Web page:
@Jacqueline the survey form seems to have been closed prematurely, and isn’t accepting new submissions/responses. Is that meant to have happened? I thought it was intended to stay open for some time to come. Thanks…
I see that there are 1843 followers for IFCOMP on Twitter, so what I really would like to understand is why can’t we even get 100 votes for a competition entry?
Are most of the 1843 IFComp Twitter followers - Have quit the IF scene? Too busy? Disinterested? Other?
I’m being serious when I ask why the IFCOMP can’t have 1800 people voting in the competition. I know that’s not realistic, but I’d be very interested to understand why Interactive Fiction seems to be barely engaging with it’s own community and what can be done to remedy that.
I think a lot of people don’t feel qualified as judges. Even though you only have to play 5 games and rate them, many people feel that they shouldn’t judge because they haven’t played that many games. Or they may feel that they don’t have enough experience to tell what’s good and what’s not.
Also, voting hasn’t gone down all that much. At its former height, around 2000, Being Andrew Plotkin got 134 votes. This IFComp +=X got 129, and there was significantly more games this time around.
Speaking for myself, I do find that I am in exactly the position Brian suggests. Although I know that in theory I can vote so long as I’ve played five games, that seems really unfair. Also, to be frank, I find the number overwhelming now.
Rating games on a 1 to 10 scale is difficult when you can only play a small number of the total entrants. I played a few games last year, but didn’t feel qualified enough to rate. Am I being too hard on people? not hard enough? I just felt I did not have a good enough frame of reference to be fair and so I wound up not judging.
I think participation could be improved by changing how voting is done.
Everyone feels qualified enough to rank the games they’ve played relative to each other. Saying I liked A better than B, better than C, is easy. So, have people do that and then use pairwise vote counting to tally the results.
Speaking for myself I would be delighted to play and rate all of the entries, however as I understand it, I am prohibited from doing so because I am entering a game myself. If the number of entries is on the rise that could somewhat explain a shortage of judges. You’ve got me a little worried about finding enough playtesters now, though…
I will definitely play and vote, and my qualifications as a judge do not stretch further than six months of playing IF (meaning this will be my first IFComp!).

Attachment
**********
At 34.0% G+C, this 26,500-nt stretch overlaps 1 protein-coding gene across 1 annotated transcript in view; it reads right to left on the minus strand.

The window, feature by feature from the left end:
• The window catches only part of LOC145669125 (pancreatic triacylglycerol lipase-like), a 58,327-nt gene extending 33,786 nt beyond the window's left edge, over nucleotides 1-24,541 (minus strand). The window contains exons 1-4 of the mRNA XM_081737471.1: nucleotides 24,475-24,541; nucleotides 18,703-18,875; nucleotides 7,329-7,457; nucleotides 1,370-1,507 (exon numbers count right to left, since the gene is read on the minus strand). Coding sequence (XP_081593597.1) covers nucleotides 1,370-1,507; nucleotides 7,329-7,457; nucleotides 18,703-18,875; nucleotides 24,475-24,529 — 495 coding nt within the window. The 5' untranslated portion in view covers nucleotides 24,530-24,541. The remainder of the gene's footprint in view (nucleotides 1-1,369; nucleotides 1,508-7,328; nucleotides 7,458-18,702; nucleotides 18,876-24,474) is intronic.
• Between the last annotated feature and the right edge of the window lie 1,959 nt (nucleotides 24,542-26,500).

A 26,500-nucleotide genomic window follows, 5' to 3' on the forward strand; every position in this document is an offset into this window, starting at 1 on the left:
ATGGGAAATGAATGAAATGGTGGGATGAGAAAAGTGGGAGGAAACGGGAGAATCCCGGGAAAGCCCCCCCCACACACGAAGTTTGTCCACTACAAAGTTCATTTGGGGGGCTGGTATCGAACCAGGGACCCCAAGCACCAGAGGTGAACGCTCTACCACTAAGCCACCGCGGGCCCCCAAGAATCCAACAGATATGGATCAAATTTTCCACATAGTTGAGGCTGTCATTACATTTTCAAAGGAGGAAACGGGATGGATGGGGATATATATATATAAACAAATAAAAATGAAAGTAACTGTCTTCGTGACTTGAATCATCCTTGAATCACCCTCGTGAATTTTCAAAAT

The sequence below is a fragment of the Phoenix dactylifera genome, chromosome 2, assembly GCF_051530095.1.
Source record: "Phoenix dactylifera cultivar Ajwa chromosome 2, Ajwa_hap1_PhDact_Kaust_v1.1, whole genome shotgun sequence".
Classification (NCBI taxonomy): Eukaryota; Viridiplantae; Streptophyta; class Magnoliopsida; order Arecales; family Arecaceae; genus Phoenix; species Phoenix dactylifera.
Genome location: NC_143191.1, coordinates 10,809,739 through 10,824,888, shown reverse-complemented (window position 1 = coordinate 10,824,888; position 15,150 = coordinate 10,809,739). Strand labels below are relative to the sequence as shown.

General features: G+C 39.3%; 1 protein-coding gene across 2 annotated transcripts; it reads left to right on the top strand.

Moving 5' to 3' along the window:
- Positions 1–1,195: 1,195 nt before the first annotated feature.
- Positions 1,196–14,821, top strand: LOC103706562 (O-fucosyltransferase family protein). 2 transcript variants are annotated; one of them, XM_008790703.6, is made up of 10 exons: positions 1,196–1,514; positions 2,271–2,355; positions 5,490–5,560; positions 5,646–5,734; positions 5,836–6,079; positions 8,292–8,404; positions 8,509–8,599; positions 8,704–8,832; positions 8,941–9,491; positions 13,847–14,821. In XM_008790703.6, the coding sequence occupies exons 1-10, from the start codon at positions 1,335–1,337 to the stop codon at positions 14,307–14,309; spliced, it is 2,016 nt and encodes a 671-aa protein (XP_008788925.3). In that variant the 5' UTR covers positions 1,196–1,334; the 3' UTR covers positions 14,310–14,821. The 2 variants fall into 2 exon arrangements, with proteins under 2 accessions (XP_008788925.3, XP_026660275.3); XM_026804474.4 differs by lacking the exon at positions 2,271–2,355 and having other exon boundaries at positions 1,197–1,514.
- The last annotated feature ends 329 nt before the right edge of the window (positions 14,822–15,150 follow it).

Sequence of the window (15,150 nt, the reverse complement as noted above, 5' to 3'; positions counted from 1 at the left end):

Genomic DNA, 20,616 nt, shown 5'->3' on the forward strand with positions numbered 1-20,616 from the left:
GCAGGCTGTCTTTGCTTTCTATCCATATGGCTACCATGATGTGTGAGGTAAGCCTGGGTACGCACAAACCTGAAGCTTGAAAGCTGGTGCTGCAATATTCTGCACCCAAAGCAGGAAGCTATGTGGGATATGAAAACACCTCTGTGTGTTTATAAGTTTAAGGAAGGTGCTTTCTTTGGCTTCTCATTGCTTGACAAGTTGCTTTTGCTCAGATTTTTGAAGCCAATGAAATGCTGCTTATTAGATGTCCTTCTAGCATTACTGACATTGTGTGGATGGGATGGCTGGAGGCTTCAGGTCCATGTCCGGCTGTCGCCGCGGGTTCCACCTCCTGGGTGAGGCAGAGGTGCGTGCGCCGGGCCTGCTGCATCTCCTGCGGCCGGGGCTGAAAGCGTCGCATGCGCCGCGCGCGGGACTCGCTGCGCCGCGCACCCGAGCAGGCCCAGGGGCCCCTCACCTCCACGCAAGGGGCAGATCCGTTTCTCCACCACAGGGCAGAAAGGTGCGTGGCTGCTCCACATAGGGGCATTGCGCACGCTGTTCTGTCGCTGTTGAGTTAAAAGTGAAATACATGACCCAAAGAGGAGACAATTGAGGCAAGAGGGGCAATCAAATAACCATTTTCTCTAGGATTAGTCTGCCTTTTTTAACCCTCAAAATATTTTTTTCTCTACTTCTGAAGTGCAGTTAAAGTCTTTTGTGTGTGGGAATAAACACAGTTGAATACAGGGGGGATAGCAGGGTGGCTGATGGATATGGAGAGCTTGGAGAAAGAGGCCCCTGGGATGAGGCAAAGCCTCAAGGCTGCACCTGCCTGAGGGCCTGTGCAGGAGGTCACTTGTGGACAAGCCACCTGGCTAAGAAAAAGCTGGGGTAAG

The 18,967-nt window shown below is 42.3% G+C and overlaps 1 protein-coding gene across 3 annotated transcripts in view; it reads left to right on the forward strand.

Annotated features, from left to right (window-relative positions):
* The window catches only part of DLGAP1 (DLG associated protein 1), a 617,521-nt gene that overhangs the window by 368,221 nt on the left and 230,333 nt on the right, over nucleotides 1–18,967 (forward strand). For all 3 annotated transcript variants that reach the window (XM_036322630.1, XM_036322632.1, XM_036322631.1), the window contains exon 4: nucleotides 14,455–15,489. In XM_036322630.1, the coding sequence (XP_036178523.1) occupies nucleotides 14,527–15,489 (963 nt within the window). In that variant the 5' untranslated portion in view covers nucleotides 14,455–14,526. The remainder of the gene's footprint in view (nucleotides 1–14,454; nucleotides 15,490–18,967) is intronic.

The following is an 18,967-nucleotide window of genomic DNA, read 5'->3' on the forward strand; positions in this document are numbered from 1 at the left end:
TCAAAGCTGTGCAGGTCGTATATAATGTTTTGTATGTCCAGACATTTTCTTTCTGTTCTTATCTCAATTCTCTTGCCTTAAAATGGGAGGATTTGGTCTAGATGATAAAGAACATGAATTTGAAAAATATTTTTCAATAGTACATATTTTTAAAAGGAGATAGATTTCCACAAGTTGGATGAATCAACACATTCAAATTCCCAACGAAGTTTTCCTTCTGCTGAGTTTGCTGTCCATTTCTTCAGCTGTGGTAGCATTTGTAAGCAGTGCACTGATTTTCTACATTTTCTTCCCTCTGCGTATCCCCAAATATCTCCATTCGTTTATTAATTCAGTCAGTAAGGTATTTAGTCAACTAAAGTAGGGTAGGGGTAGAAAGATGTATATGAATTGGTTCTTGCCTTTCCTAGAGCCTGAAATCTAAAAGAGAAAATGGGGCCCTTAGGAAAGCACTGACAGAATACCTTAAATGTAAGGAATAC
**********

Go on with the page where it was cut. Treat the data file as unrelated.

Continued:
All methods of voting have faults, but here I don’t think it matters much. There will be reviews, criticism and praise, and a lot of good games. Whichever game wins will be good, and all good games will probably receive some worthy attention.
I don’t think the Condorcet method works if different judges rank different numbers of games. It works for elections because if you don’t rate Candidate X at all, it’s safe to assume you don’t want them to win. But probably most IFComp judges don’t play all the games, and would be happy for the winner to be a good game that they didn’t get round to.
Besides, personally I’d almost always find it MUCH easier to rate two excellent games as 10’s than to choose which is better.
I won’t be entering the competition this year, so am really looking forward to playing and judging as many of the games as possible, and hopefully reviewing them here too.
Also to any entrants looking for playtesters I’m happy to test any games that I can run on my Mac (so either Mac native, Unix/Python, web-based or most game files, inc Inform and much TADS). Drop me a PM if you are looking for another tester. Happy to help!
I think someone with better math skills than I would have to analyze that. I guess what I’m really looking for is a crowd-sourced bubble sort of the entries. I was hoping that Condorcet would provide that.
I think the official way to address that would be to have runoff elections, narrowing the field of the second round of voting to a small enough number of candidates that you could reasonably try most/all of them. e.g. re-run the vote with the top 10 candidates as finalists.
I think many people would participate in the second round and not the first, and that they’d find time to play at least five of the top ten, which is at least a representative sample.
Having said that, you can simulate this for yourself just by observing the reviews for games while the contest is running. After a couple of weeks, a few games will have a larger number of reviews, and if you look at the scores in those reviews, you can identify some front-runners. Then, try a few of those.
Once you’ve played a few possible front-runners, you can probably assume that any other game you try can be fairly compared against them, allowing you to more confidently rate a game from 1 to 10.
That’s the way I normally handle this for the SF Bay Area IF Meetup. During IFComp, but before IFComp is finished, I look for games with a large number of reviews and games that seem to have high averages. (A spreadsheet normally forms, which helps considerably.) Then I suggest those games at the meetup.